Finding other options for the plastics wrapping frozen vegetables and fresh vegetables and processed meat and mixed nuts and, okay, let’s face it, pretty much every kind of foodstuff we purchase is going to be difficult — how difficult? Read this article by the CBC’s Elias Abboud about trying to live a zero-waste life in Montreal — but bringing re-usable bags to the grocery store is easy.

And if it takes banning plastic bags to force people to start bringing their own bags, then so be it. (Sobey it?)

Prominent Canadian brands can be seen after a container full of plastic is opened in Malaysia. (Eric Szeto/CBC)

Those shipping containers crammed full of our waste are deeply embarrassing — especially considering the people who disposed of all this plastic did so believing they were doing something good for the environment, putting it in their recycling bins instead of sending it to the local landfill.

It’s time to step away from the plastic shopping bags. Don’t look back. Just find a system that helps you remember to bring your usable bags each time you go shopping. Keep them in the car, write “bags” as the first item on your grocery list, carry a couple in your purse or backpack, hang them by your coat or your purse, tell your child not to let you leave the house without them — children make excellent enforcers, in my experience — find a way to make it work.

And I bet you won’t even miss the plastic.


Blue Puttees

As I mentioned in Wednesday’s edition, I am currently on a working holiday — I traveled to Québec City by way of New Brunswick’s Acadian Coast and the Gaspé Peninsula. Along the way, I spotted a friend from home: Marine Atlantic’s Blue Puttees in dry dock at the Verrault Navigation shipyard in Les Méchins, PQ:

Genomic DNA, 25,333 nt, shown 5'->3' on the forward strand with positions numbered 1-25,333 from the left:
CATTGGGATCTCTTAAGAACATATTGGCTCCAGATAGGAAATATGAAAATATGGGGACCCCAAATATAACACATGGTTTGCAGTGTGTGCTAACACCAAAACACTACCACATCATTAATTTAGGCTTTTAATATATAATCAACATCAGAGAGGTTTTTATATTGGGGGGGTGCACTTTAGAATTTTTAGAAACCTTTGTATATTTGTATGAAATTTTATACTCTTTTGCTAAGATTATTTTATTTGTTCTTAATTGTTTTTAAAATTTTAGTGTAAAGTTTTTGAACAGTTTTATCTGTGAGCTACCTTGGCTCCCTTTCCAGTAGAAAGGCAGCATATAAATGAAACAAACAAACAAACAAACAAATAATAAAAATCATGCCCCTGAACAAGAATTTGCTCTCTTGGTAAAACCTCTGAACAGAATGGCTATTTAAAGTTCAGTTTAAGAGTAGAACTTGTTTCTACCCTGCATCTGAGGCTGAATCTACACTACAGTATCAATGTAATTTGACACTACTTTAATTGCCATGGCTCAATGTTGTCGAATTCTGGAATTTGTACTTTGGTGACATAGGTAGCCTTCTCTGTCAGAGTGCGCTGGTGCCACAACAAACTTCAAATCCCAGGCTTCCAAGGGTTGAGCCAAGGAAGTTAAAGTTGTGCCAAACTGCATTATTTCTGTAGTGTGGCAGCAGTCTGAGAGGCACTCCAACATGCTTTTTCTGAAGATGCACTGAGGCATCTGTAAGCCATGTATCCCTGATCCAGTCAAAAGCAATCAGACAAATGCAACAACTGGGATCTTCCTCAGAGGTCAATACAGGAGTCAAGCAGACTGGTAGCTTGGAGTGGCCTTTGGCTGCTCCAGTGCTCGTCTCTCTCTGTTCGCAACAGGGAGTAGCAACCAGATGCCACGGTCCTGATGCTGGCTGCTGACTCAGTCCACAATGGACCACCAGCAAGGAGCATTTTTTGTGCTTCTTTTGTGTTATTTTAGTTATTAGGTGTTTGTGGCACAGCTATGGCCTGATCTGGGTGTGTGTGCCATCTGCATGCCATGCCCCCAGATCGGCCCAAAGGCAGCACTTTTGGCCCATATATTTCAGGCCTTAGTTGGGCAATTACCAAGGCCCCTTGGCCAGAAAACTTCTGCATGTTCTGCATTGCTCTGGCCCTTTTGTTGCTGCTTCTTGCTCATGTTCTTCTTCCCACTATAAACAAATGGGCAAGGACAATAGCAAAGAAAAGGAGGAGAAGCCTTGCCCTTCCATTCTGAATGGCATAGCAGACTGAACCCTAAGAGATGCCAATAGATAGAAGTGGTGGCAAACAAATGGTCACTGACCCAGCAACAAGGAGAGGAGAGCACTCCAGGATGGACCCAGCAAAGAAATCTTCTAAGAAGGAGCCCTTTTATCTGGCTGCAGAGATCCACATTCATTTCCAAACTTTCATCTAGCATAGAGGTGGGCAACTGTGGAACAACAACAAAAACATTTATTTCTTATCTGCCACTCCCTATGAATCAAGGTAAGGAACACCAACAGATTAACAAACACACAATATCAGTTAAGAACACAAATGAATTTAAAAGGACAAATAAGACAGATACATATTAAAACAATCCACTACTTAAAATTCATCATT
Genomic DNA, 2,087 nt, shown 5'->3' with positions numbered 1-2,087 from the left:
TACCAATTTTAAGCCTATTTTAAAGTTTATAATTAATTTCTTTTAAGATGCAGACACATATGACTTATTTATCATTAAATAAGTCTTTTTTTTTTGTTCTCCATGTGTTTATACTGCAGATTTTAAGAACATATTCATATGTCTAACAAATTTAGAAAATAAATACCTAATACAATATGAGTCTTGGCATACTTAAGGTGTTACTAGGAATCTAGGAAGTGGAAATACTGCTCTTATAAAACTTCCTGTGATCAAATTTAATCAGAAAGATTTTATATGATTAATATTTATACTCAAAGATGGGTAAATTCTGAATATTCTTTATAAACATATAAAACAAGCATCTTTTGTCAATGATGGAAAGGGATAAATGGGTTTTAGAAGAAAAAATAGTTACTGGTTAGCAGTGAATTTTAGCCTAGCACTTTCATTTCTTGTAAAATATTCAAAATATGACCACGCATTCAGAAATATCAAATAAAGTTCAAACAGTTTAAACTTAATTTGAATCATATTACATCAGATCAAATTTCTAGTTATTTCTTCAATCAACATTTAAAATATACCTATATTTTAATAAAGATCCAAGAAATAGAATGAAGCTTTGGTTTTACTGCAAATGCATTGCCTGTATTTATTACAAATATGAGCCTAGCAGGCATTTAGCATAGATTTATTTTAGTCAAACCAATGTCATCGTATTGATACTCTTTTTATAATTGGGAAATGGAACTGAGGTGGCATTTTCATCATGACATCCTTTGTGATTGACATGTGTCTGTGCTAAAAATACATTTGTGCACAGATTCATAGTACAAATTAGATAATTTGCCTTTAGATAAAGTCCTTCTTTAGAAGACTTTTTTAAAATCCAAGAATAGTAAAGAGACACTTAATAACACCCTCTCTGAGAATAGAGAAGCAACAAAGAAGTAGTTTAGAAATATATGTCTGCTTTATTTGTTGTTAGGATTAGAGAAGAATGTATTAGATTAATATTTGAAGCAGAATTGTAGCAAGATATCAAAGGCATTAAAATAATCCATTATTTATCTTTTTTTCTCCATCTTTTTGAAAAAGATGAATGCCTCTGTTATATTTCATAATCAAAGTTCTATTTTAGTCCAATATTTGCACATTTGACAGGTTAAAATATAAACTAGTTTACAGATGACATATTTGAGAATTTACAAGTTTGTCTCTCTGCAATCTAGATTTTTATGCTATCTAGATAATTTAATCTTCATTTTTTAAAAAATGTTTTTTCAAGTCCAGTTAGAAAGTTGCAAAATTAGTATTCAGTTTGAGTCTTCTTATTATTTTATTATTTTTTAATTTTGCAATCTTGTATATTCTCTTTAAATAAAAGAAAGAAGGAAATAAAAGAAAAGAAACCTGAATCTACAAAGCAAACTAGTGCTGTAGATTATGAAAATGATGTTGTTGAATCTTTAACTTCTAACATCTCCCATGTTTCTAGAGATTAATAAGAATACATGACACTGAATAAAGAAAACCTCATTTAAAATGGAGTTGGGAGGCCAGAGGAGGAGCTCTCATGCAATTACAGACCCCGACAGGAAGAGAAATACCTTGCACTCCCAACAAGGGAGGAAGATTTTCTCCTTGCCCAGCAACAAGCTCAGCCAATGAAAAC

Blue Puttees, Les Méchins PQ, May 2019. (Spectator photo)

Curious, I asked Marine Atlantic’s corporate communications officer Darrell Mercer what was up. He told me in an email:

The Blue Puttees is in dry dock undergoing planned preventative maintenance activities. Every year, each of our vessels is taken out of the schedule during off-peak periods to have routine maintenance undertaken. The Highlanders recently returned from its planned work period and replaced the Blue Puttees in the schedule. We have three vessels currently operating as per our regularly scheduled activities for this time of year.

My next thought was — isn’t there a marine repair outfit in North Sydney? Could CME not handle the work? And the answer, of course, is that CME could not handle the work:

This work is issued through a Request for Proposals and requires a large, specially designed shipyard to undertake these activities. There would be a limited number of yards in eastern North America that would have the dry docking facilities and capacity required to undertake this work.

In fact, Verrault Navigation has a rather dramatic video of the shipyard working on the Blue Puttees in 2016:

This marks the second time on this trip — the first being developments related to the Port of Québec — that I’ve been struck by the difference between reality and what passes for it in the CBRM.


Horse’s eye view

And now for something totally different.

I enjoy the reporting in the New Yorker magazine, which is why I subscribe. I find the politics a little too staid for my tastes, I don’t read the fiction (I’m not sure why, I believe it’s very good, I’m just not interested) and I think what passes for “humor” in the Shouts & Murmurs column must have James Thurber rolling in his grave.

Illustration by Luci Gutiérrez (Source: New Yorker)

But I’ve recently discovered this last gripe isn’t entirely justified.

A friend instructed me to make an exception and read the Shouts & Murmurs contribution by John Kenney (no relation to Jason, I’m assuming) from the May 20th edition, which purports to describe the Kentucky Derby from the point of view of the horses and which actually made me laugh out loud more than once.

I like it when I can end Fast & Curious on a high note.

Exit Laughing.